The long-awaited choice of a site for a new Macon-Bibb County senior citizens center appears nearly complete.
Macon-Bibb commissioners voted unanimously Tuesday night to pay Sizemore Group LLC of Atlanta $170,365 to develop a concept design to make a “mega-facility” out of the current Bloomfield recreation center and adjacent former Gilead Baptist Church.
Separately, a resolution sponsored by Commissioner Elaine Lucas to formally select the Bloomfield-Gilead site for the new center is headed for committee discussion and could be back for a final vote Jan. 6.
Lucas said Tuesday that some center users want to talk about the location. No matter where the new center goes, some will consider it an excessive drive, she said.
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The special purpose local option sales tax approved in 2011 includes $2 million to replace the existing senior center at 1283 Adams St. Macon-Bibb officials have debated possible new sites for months.
But $2 million isn’t considered enough to give seniors most of the features they’ve asked for. So Parks & Recreation Department staff suggested combining that money with the $2.5 million in SPLOST funds allocated for work at Bloomfield. About $1.5 million allocated for Bloomfield remains to be spent.
The existing Bloomfield center largely would serve seniors, while arts and education programs for young people would go in buildings on the Gilead property, already government-owned, said Reggie Moore, Parks & Recreation assistant director.
More athletic fields, plus a new entrance and more parking for seniors would be built on the 62-acre site, he said.
Mayor Robert Reichert said the site’s large size would give senior users some separation from youth activities, but they’d be close enough for joint programs as well.
Commissioners voted unanimously to approve a 30-month extension of Advanced Disposal’s contract to collect trash in the former unincorporated portion of Bibb County. That deal tacitly guarantees the continued existence of Macon-Bibb Solid Waste Department’s collection within the former Macon city limits.
Included is a slight adjustment in service areas, affecting about 2,000 people in north Macon and southern Bibb County, but the agreement leaves intact the public garbage-collection service within most of the former city limits.
Solid Waste Director Kevin Barkley said the extension will give time to develop a comprehensive waste management plan.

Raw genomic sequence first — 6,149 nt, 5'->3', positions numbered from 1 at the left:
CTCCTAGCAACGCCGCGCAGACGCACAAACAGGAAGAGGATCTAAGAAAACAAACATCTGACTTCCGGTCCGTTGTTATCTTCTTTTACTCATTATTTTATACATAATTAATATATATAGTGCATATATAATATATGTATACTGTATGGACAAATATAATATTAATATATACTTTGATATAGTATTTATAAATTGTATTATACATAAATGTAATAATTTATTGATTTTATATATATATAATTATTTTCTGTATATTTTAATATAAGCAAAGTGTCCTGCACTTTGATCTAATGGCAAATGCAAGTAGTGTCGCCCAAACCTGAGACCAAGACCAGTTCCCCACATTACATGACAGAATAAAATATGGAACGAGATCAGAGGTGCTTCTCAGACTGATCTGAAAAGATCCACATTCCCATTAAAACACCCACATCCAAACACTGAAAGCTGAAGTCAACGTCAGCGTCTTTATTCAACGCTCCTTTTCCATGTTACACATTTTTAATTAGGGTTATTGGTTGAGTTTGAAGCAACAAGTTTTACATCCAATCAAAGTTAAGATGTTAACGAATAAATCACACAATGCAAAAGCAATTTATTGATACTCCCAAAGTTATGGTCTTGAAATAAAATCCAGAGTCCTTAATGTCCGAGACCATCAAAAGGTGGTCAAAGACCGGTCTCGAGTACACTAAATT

There are some areas where public and private services overlap. To minimize that, Macon-Bibb will trade 1,350 houses in north Macon to get 680 in south Bibb, he said.
Contracts for a wide variety of SPLOST-funded work on recreation centers passed unanimously.
Leading the list is $483,000 to Vaughn & Melton Consulting Engineers Inc. of Atlanta for design of the new” Sub-South Mega-Center Outdoor Recreation Complex.”
WMA Architects/Planners of Macon got contracts for design work on renovating three community centers: $261,770 for Rosa Jackson Center, $159,395 for Memorial Park Center, and $93,330 for Frank Johnson Center.
Vaughn & Melton also will receive $27,000 for a master plan of Central City Park. And Stafford Builders & Consultants Inc. of Macon is set to get $993,550 to build a second-story deck at John Drew Smith Tennis Center.
TATTNALL SQUARE PARK
A near-reproduction of a historic fountain has been authorized for the center of Tattnall Square Park.
The Friends of Tattnall Square Park has raised the roughly $300,000 needed, mostly from the John S. & James L. Knight Foundation, the Friends group president Andrew Silver has said.
The fountain is to be 18 feet tall and would closely resemble the fountain in the park from decades ago.
Silver and Reichert said Bill Underwood, president of Mercer University, has offered to pay for the fountain’s $16,500 annual maintenance cost.
County Attorney Judd Drake said the approved resolution also allows the Friends group to sell bricks in a surrounding plaza to pay for further beautification.
Commissioners endorsed the conversion of Macon-Bibb County’s Sister Cities program and the Fort Hawkins Commission into nonprofit agencies.
Mike Cranford, Fort Hawkins Commission chairman and a former Macon councilman, said nonprofit status would let the fort and Sister Cities program seek grants from private foundations, which have strict rules on giving. Fort Hawkins is developing more programs and wants to add another building on the property, he said.
Cranford also recently told commissioners that Fort Hawkins is out of money and needs about $12,000 to continue weekend operations while it waits for nonprofit status approval.
Reichert has submitted a resolution, headed for committee discussion, to give the fort $6,000 for the remaining six months of this fiscal year.